December 2004 News

Lessons From The Mountain

25 December 2004
The New York Times
Farooq Kathwari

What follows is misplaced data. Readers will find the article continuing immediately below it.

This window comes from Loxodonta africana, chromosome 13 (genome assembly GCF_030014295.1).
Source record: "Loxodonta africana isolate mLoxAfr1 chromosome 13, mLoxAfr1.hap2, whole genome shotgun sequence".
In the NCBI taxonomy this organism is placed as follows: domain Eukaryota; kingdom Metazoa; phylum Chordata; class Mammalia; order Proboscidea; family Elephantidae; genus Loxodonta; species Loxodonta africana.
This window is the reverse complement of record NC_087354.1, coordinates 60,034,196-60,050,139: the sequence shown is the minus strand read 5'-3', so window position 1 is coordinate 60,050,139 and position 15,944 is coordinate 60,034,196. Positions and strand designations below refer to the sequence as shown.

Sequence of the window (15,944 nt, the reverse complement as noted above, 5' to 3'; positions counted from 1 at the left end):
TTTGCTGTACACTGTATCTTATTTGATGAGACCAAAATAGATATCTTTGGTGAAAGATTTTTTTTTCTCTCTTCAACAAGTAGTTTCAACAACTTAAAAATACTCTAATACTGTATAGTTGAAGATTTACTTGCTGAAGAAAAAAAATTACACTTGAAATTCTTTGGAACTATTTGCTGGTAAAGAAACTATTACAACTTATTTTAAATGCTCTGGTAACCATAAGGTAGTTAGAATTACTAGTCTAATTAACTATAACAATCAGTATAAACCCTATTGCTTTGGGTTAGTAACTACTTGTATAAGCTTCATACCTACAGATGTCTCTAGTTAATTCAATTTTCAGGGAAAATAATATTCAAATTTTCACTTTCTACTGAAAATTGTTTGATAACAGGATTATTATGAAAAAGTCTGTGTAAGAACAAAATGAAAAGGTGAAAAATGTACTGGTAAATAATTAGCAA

Washington DC: My father was a lawyer by education. In early 1949, he traveled from Srinagar in Indian-controlled Kashmir to Pakistan-controlled Kashmir for a week on business. When he got there, his travel documents were revoked. He was there for a year before my mother and the three youngest children, including me, were able to join him. An older brother, 8, and sister, 7, were in school and were left behind. We thought we were going for six months. It turned out to be 10 years. We lived completely out of touch with the outside - no letters or phone calls. Very early on I saw the major sides of the conflict. We lived at 8,000 feet, at the top of a mountain. The lowest level in Kashmir is 5,000 feet so it wasn't very high. Going to school was a hike. I'd pass trees and rocks and a spring. At the end of October it started snowing. The mountain is a great teacher. It teaches you to pace yourself. It was 1960 before we were allowed to go back to Srinagar without my father, who several years later was given a job at the 1964 New York World's Fair. The family remained behind in Kashmir. He sent me applications to Columbia and New York University. I was at Kashmir University studying English literature and political science. That year a relic containing hairs of the prophet Muhammad was stolen from the shrine at Hazratbal. I was playing cricket in Delhi for the Kashmir University team when it happened, and caught a plane home. I was sitting next to the late Richard Critchfield, a journalist, and took him around to the demonstrations, which lasted 13 days until the relic was found. Two million people in the Kashmir Valley were demonstrating their outrage. A year later I left to study at New York University. I lived in Queens and also had a job in a factory that made something to do with showers. I had no experience in work. I was assigned to the foreman and to this day I still have no idea what I was supposed to do. After a few weeks, he gave me my check and said, 'Please don't come in on Monday.' I said, 'All right, I'll come in on Tuesday.' It took me a while to realize that I was being fired. I was very upset. I saw an ad for a bookkeeper at a printing company on Church Street near N.Y.U. They asked me if I had done any bookkeeping, and I said, 'Of course I have.' Then one of the partners handed me a ledger and an adding machine. The office was two partners, a young lady who was the secretary, a man who did the printing and me. When they left for lunch the secretary came over and said, 'Do you know anything about books?' She taught me in an hour. While I was at school and also at the printing company, my grandfather, who was an antiques dealer, sent me 15 baskets of Kashmiri handicrafts - woodcarvings and papier-mâché, with instructions to sell them and send him the money. I set up Kashmir Products Ltd. in my studio apartment and made my first sales to Bloomingdale's and the United Nations Gift Shop. I marketed the handicrafts part time for nearly a decade. I met my wife in college in Kashmir. You couldn't date, but when I came here we started a cautious correspondence. We decided to get married, but I didn't have the right papers to travel back to Kashmir, so we got married by telephone in 1968. We didn't want a big wedding, but my father, who had returned home, said, 'We will have a big traditional Kashmiri wedding because my son is getting married.' The wedding went on for three or four days without me. My wife joined me several months later. I completed my graduate degree in business and began working at Bear Stearns, and then went to work for New Court Securities, which is now called Rothschild Inc., the banking and investment firm. At Rothschild, one of my associates knew the president and chairman of Ethan Allen, Nat Ancell, who was interested in Kashmiri hand-embroidered fabrics. In 1973, he wanted me to join the company, and I said, 'How about a partnership?' I named it KEA International, for Kathwari Ethan Allen, and began manufacturing lighting fixtures for Ethan Allen. When he asked again if I would join Ethan Allen, I told him the one reason was to take his job. KEA merged with Ethan Allen in 1980. I became chairman and chief executive in 1988.

 

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